Bath and beyond

14 Feb

I don't have a gold bath, but I love mine all the same

Kirsty Young hasn’t asked me to appear on Desert Island Discs yet, but when she does, I have my eight tracks ready. At the end I’ll tell her I don’t want the bible and when she asks me what my luxury item will be, I’ll say a bath with an infinite supply of hot running water. Obviously this is an implausible, ridiculous request, and that’s probably why Radio 4 hasn’t invited me onto the show yet. They’ve seen into my head and they know I’ll be a lousy guest: it’s just that a warm lagoon complete with its own waterfall would never do.

A long hot bath – the kind that turns me lobster pink and warms my bones for hours afterwards– is my idea of pure joy. I’d put it in the same category as sex when it comes to cheap pleasures, except a bath is something best savoured alone.

I have long been fed up with the notion that only men need their sheds. Women need their own space too, and unless a family has enough money for the adults to claim a bedroom each, then awkward corners (look, it’s a study if you slide in a filing cabinet, create a makeshift sideboard with MDF and sit a computer on top!) and outside loos made of asbestos that should have been demolished at the end of the second world war, suddenly look very attractive. However, there are very few places where you can actually shut yourself away and have complete privacy. At work I’ve always been surrounded and at home I’m usually a magnet for needy people. That’s where the bathroom comes in handy.

I love my bathroom. I’d go so far as to say that it is my favourite place in the house. I don’t have a lavish marble suite complete with Missoni towels. Mine’s a bog standard bathroom, complete with a ceiling that still has the odd hole in it where light fittings were drilled in the wrong places. I have bamboo glass in the window, something I know that I’ll never get around to replacing, that wouldn’t look out of place in a mobile home site office. Thank god for dimmer switches, bath oil and good grouting.

While taking a dip I have been known to eat a cream tea, listen to Maggie May (I mocked my husband for liking Rod Stewart so had to remove myself from public view/earshot to play this) and make up a limerick. Before entering the bathroom I often pour a large gin and tonic, with the excuse that it cools me off from the steamy heat. The bath is the perfect place to do important paperwork, such as filling out school trip permission forms (soggy but still legible), and read up on things I don’t understand such as FTSE 100 share indexes (no, still none the wiser). In the bathroom mirror I can check out my eyebrows and inspect the weird line of dark hair that grows on the back of my otherwise blonde haired thighs. I can also have a quick orgasm, read a chapter of my book and floss my teeth. Nobody can bother me in the bathroom, because it has a lock. Nobody wants to bother me in the bathroom because they know that when I emerge after half an hour I am a far kinder, happier person to be around.

The extreme pleasure I get from bathing alone is a million miles away from bathing with my children. By this I mean actually getting into the tub with them, as opposed to drinking wine at the side, while watching the baby suck and swallow all of the toothpaste from the toothbrush head without any brushing taking place at all. Most parents will have bathed with their children: how many actually enjoy it is questionable.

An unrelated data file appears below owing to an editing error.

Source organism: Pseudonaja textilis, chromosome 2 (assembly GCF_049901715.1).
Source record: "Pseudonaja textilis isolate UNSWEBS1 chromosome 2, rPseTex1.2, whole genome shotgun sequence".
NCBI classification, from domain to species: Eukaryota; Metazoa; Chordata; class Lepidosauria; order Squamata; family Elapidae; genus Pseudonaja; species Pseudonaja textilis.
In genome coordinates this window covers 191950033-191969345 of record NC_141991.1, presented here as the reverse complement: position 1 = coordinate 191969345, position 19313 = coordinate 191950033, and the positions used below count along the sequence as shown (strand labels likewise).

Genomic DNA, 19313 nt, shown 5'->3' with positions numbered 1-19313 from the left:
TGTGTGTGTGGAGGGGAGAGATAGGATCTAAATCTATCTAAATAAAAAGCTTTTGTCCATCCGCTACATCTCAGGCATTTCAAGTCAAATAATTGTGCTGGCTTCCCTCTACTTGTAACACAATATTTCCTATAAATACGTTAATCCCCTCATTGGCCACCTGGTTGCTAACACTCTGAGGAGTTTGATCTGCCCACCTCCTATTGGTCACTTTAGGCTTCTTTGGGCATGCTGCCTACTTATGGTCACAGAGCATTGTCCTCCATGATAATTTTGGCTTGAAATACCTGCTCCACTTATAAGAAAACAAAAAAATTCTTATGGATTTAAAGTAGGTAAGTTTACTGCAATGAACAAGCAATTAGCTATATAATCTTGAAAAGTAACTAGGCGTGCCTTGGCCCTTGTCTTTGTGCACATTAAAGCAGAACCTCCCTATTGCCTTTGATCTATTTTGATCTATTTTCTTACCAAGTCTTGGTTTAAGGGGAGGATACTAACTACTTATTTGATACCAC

Perhaps it is a life long phobia of mine, borne out of the fact that when I was five we lived in a caravan at the bottom of our garden for three months when we moved to a new, but totally delapidated house. We had very basic inside facilities: as far as I remember a one ring gas cooker, a loo and a bath. My mum and I shared the bath to save what little warm water there was: it was always the colour and temperature of hour old weak tea brewed from scummy water. All I can remember was counting down the seconds until I could hop out of the murk and on to the cold quarry tiles. Hardly sweet relief but nicer than the lukewarm brew I’d been dunked in. My poor mother must have felt much worse, at seven months pregnant.

Flash forward 30 years and the memory still lingers. When I’m in the bath with any one of my children I may as well be back in 1982. The water is usually the temperature of a swimming pool and my legs are treated like a climbing frame, or scrutinised by one of the children (“your stubble is pricklier than daddy’s beard”.). The water, unlike that of my childhood  in the rusty piped countryside bath, is a tie dye mixture of wee, poster paint and a couple of kids’ toothpaste spittle, all made cloudy from the soap that was submerged – then lost in the chaotic tangle of toys – by the baby.

No, I can safely say that unless I miraculously turn into Thandie Newton (I seem to remember her saying in an interview that taking baths with her children was her ultimate treat) then I will never share a bath with my children again.

Here’s my favourite bathtime song:


2 Responses to “Bath and beyond”

  1. Florence February 16, 2012 at 6:44 pm #

    Er.. isn’t it a bit weird to try and educate yourself about the FTSE in the bathroom and it jars with the relaxation thing slightly. It’s nothing to do with the quick orgasm is it?

    • mothersruined February 16, 2012 at 11:26 pm #

      You’re just the kind of person I can imagine taking a spreadsheet into the bathroom, D! Anyway, I need a lesson, or several in anything to do with money. And yes, lack of understanding prob something to do with the little O. They do tend to make my brain turn to mush, lovely as they are.

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